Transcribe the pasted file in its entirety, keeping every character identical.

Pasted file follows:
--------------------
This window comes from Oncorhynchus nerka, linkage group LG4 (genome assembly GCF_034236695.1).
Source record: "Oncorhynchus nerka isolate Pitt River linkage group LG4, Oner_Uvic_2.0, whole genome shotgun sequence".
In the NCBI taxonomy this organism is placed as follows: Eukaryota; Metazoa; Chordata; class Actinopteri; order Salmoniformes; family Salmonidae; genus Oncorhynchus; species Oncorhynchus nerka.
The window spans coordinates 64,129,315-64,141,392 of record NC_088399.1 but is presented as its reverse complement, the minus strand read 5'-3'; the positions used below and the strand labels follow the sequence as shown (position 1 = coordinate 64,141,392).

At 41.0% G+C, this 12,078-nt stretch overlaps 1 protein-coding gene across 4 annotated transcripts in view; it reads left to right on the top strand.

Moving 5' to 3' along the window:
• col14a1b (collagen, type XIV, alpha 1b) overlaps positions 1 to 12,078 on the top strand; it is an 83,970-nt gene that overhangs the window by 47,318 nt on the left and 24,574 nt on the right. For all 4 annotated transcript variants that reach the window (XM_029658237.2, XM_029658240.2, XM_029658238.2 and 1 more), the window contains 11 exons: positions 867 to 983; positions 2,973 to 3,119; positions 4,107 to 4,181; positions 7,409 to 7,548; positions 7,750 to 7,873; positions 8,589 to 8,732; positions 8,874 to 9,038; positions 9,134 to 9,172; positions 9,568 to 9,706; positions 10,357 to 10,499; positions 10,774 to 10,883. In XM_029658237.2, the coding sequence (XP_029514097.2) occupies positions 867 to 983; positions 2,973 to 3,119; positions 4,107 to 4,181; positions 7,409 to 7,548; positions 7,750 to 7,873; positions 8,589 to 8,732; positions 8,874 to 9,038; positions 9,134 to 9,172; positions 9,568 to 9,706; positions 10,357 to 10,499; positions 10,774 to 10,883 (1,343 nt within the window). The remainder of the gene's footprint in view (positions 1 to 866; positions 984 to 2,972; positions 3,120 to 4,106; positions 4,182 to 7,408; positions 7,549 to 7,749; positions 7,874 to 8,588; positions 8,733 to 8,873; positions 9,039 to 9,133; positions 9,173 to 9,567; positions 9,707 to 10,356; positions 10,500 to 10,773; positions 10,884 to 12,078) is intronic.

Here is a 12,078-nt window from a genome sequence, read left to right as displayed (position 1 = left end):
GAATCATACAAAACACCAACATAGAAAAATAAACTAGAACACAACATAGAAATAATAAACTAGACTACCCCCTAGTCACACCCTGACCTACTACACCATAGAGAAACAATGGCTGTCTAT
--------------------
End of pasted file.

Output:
This window comes from Oncorhynchus nerka, linkage group LG4 (genome assembly GCF_034236695.1).
Source record: "Oncorhynchus nerka isolate Pitt River linkage group LG4, Oner_Uvic_2.0, whole genome shotgun sequence".
In the NCBI taxonomy this organism is placed as follows: Eukaryota; Metazoa; Chordata; class Actinopteri; order Salmoniformes; family Salmonidae; genus Oncorhynchus; species Oncorhynchus nerka.
The window spans coordinates 64,129,315-64,141,392 of record NC_088399.1 but is presented as its reverse complement, the minus strand read 5'-3'; the positions used below and the strand labels follow the sequence as shown (position 1 = coordinate 64,141,392).

At 41.0% G+C, this 12,078-nt stretch overlaps 1 protein-coding gene across 4 annotated transcripts in view; it reads left to right on the top strand.

Moving 5' to 3' along the window:
• col14a1b (collagen, type XIV, alpha 1b) overlaps positions 1 to 12,078 on the top strand; it is an 83,970-nt gene that overhangs the window by 47,318 nt on the left and 24,574 nt on the right. For all 4 annotated transcript variants that reach the window (XM_029658237.2, XM_029658240.2, XM_029658238.2 and 1 more), the window contains 11 exons: positions 867 to 983; positions 2,973 to 3,119; positions 4,107 to 4,181; positions 7,409 to 7,548; positions 7,750 to 7,873; positions 8,589 to 8,732; positions 8,874 to 9,038; positions 9,134 to 9,172; positions 9,568 to 9,706; positions 10,357 to 10,499; positions 10,774 to 10,883. In XM_029658237.2, the coding sequence (XP_029514097.2) occupies positions 867 to 983; positions 2,973 to 3,119; positions 4,107 to 4,181; positions 7,409 to 7,548; positions 7,750 to 7,873; positions 8,589 to 8,732; positions 8,874 to 9,038; positions 9,134 to 9,172; positions 9,568 to 9,706; positions 10,357 to 10,499; positions 10,774 to 10,883 (1,343 nt within the window). The remainder of the gene's footprint in view (positions 1 to 866; positions 984 to 2,972; positions 3,120 to 4,106; positions 4,182 to 7,408; positions 7,549 to 7,749; positions 7,874 to 8,588; positions 8,733 to 8,873; positions 9,039 to 9,133; positions 9,173 to 9,567; positions 9,707 to 10,356; positions 10,500 to 10,773; positions 10,884 to 12,078) is intronic.

Here is a 12,078-nt window from a genome sequence, read left to right as displayed (position 1 = left end):
GAATCATACAAAACACCAACATAGAAAAATAAACTAGAACACAACATAGAAATAATAAACTAGACTACCCCCTAGTCACACCCTGACCTACTACACCATAGAGAAACAATGGCTGTCTAT